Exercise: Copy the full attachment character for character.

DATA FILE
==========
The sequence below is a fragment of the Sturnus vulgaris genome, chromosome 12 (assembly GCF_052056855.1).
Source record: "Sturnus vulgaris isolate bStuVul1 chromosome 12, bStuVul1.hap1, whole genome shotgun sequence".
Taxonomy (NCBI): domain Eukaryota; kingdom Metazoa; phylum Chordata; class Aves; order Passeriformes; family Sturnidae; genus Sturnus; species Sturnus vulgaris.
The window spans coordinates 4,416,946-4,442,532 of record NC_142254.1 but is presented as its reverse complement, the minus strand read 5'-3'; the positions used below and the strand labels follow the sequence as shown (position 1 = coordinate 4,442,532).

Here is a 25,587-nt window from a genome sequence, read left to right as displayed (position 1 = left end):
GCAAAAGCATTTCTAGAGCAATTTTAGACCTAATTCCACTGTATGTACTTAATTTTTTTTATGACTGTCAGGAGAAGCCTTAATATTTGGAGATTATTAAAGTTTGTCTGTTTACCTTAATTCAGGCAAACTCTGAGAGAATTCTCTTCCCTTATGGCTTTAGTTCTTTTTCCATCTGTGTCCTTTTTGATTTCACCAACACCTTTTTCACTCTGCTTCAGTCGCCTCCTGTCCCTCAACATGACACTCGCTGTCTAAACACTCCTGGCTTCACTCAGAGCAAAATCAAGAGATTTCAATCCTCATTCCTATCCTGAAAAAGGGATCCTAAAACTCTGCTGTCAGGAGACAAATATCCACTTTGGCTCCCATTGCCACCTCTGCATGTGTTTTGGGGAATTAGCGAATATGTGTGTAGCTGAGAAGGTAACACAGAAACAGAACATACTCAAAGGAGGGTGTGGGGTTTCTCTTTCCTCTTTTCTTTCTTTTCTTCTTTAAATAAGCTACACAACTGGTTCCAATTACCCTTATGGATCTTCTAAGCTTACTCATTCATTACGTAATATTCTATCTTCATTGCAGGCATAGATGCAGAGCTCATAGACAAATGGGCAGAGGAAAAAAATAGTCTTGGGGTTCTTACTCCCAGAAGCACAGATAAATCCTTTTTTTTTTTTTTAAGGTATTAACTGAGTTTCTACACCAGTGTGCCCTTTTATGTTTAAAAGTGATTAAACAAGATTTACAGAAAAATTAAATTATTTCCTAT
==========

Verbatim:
The sequence below is a fragment of the Sturnus vulgaris genome, chromosome 12 (assembly GCF_052056855.1).
Source record: "Sturnus vulgaris isolate bStuVul1 chromosome 12, bStuVul1.hap1, whole genome shotgun sequence".
Taxonomy (NCBI): domain Eukaryota; kingdom Metazoa; phylum Chordata; class Aves; order Passeriformes; family Sturnidae; genus Sturnus; species Sturnus vulgaris.
The window spans coordinates 4,416,946-4,442,532 of record NC_142254.1 but is presented as its reverse complement, the minus strand read 5'-3'; the positions used below and the strand labels follow the sequence as shown (position 1 = coordinate 4,442,532).

Here is a 25,587-nt window from a genome sequence, read left to right as displayed (position 1 = left end):
GCAAAAGCATTTCTAGAGCAATTTTAGACCTAATTCCACTGTATGTACTTAATTTTTTTTATGACTGTCAGGAGAAGCCTTAATATTTGGAGATTATTAAAGTTTGTCTGTTTACCTTAATTCAGGCAAACTCTGAGAGAATTCTCTTCCCTTATGGCTTTAGTTCTTTTTCCATCTGTGTCCTTTTTGATTTCACCAACACCTTTTTCACTCTGCTTCAGTCGCCTCCTGTCCCTCAACATGACACTCGCTGTCTAAACACTCCTGGCTTCACTCAGAGCAAAATCAAGAGATTTCAATCCTCATTCCTATCCTGAAAAAGGGATCCTAAAACTCTGCTGTCAGGAGACAAATATCCACTTTGGCTCCCATTGCCACCTCTGCATGTGTTTTGGGGAATTAGCGAATATGTGTGTAGCTGAGAAGGTAACACAGAAACAGAACATACTCAAAGGAGGGTGTGGGGTTTCTCTTTCCTCTTTTCTTTCTTTTCTTCTTTAAATAAGCTACACAACTGGTTCCAATTACCCTTATGGATCTTCTAAGCTTACTCATTCATTACGTAATATTCTATCTTCATTGCAGGCATAGATGCAGAGCTCATAGACAAATGGGCAGAGGAAAAAAATAGTCTTGGGGTTCTTACTCCCAGAAGCACAGATAAATCCTTTTTTTTTTTTTTAAGGTATTAACTGAGTTTCTACACCAGTGTGCCCTTTTATGTTTAAAAGTGATTAAACAAGATTTACAGAAAAATTAAATTATTTCCTAT